Viola em noite enluarada
No sertão é como espada,
Esperança de vingança.
O mesmo pé que dança um samba
Se preciso vai à luta,
Capoeira.
Quem tem de noite a companheira
Sabe que a paz é passageira,
Prá defendê-la se levanta
E grita: Eu vou!
Mão, violão, canção e espada
E viola enluarada
Pelo campo e cidade,
Porta bandeira, capoeira,
Desfilando vão cantando
Liberdade.
Quem tem de noite a companheira
Sabe que a paz é passageira,
Prá defendê-la se levanta
E grita: Eu vou!
Porta bandeira, capoeira,
Desfilando vão cantando
Liberdade.
Liberdade, liberdade, liberdade…

Main sources for this post: A Canção no Tempo: 85 Anos de Músicas Brasileiras, vol. 2: 1958 – 1985 by Jairo Severiano and Zuza Homem de Mello,  and Songbook: Marcos Valle, by Almir Chediak.

Tristeza

Lyrics from “Tristeza” by Haroldo Lobo and Niltinho (1966)



Good Audio Version (Jair Rodrigues)

(I want to sing again…)

Sorrow
Please, go away
My soul that cries
Is foreseeing my end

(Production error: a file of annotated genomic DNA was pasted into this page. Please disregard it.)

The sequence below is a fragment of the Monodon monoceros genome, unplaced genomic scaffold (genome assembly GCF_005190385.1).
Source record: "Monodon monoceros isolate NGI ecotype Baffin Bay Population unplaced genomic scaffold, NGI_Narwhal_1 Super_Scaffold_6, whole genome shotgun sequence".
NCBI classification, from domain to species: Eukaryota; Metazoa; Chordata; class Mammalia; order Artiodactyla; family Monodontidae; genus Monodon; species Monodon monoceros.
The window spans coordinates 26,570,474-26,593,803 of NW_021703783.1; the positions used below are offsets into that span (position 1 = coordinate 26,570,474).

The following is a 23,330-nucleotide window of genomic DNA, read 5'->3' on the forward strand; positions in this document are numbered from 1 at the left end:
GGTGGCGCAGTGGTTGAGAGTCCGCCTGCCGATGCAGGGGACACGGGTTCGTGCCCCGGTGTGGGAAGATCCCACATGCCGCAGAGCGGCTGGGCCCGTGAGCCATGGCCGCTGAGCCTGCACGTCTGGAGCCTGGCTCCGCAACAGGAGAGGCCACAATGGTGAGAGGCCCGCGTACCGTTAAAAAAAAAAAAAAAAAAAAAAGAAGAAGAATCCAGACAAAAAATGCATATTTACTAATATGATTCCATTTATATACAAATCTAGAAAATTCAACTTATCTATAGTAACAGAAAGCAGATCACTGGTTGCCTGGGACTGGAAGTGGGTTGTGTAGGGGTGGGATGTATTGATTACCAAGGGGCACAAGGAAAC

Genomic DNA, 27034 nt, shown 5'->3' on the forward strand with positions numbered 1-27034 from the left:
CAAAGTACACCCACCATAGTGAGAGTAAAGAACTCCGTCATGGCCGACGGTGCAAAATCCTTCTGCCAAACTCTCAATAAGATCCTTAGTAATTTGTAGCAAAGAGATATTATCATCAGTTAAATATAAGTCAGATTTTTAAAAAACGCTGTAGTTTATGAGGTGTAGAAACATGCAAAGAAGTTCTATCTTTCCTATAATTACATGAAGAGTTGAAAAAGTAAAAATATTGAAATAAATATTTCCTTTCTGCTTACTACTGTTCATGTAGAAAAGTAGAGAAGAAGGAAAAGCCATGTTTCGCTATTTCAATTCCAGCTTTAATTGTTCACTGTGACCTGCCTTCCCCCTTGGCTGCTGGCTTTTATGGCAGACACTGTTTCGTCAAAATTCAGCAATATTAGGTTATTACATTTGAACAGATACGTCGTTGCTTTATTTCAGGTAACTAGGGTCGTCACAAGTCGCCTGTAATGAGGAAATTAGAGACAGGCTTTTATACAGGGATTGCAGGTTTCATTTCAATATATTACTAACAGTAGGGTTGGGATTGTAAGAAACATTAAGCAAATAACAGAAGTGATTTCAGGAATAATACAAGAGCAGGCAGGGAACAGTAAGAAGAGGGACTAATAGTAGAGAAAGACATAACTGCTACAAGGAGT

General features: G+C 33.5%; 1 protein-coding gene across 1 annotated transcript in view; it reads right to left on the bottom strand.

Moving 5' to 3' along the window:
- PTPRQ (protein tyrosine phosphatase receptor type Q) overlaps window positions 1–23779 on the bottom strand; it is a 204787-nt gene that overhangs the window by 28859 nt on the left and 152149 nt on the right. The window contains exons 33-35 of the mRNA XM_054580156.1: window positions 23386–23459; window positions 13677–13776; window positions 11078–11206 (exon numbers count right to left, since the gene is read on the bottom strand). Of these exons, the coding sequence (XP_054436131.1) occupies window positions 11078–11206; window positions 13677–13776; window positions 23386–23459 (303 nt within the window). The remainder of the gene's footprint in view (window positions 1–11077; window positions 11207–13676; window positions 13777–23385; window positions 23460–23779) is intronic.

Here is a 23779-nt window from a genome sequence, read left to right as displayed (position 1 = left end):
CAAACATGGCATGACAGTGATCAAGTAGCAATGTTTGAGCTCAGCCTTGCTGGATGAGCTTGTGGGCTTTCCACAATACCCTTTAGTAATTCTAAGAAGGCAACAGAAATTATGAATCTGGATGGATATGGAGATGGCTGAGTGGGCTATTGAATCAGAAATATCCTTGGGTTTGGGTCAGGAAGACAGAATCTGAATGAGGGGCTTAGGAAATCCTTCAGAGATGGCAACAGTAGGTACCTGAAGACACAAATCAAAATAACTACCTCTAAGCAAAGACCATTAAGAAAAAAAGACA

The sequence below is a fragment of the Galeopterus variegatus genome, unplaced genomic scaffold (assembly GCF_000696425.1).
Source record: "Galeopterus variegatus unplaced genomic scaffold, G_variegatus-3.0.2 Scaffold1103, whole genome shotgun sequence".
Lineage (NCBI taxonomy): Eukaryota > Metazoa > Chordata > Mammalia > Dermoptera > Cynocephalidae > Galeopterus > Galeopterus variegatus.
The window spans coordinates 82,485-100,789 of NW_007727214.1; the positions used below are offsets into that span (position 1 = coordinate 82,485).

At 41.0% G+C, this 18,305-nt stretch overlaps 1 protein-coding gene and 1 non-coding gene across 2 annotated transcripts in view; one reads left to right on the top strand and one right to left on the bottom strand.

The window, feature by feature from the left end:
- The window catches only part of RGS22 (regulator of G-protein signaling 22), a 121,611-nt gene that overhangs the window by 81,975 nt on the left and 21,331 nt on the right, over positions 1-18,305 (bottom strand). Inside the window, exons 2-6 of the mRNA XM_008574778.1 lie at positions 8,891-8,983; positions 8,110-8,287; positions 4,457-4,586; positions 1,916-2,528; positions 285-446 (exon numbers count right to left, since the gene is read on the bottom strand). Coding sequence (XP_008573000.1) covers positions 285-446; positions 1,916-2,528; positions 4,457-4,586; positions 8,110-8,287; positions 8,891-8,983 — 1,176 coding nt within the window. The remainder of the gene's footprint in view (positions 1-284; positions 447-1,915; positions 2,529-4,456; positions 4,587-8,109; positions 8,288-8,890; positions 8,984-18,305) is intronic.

You made my heart into your home
My suffering has already gone too far
I want to go back to that life of joy
I want to sing again

La da la la…

I want to sing again…

— Interpretation —

In 1966, "Tristeza" was released by Ari Cordovil, but it even more popular after Jair Rodrigues sang it live on the program "O Fino da Bossa."
“Tristeza” was released by Ari Cordovil in 1966, but the best loved rendition came from Jair Rodrigues, who sang it live on the program “O Fino da Bossa.”

This was the last traditional samba to win Carnival before the style was totally displaced by sambas-enredo (sambas that tell a story), the samba schools’ parade themes.

The song’s release in early 1966 turned out to be sadly appropriate:  The year started out with catastrophic flooding and landslides that killed 250 people and left around fifty thousand homeless in Rio de Janeiro; January 2, 1966, held the record for rainfall in the greater metropolitan region of Rio until April 2010. This video shows images of the destruction. The rain destroyed some samba schools’ studios and supplies, and there was speculation that the city’s Carnival celebrations would be cancelled that year. These circumstances made the song all the more resonant.
Continue reading “Tristeza”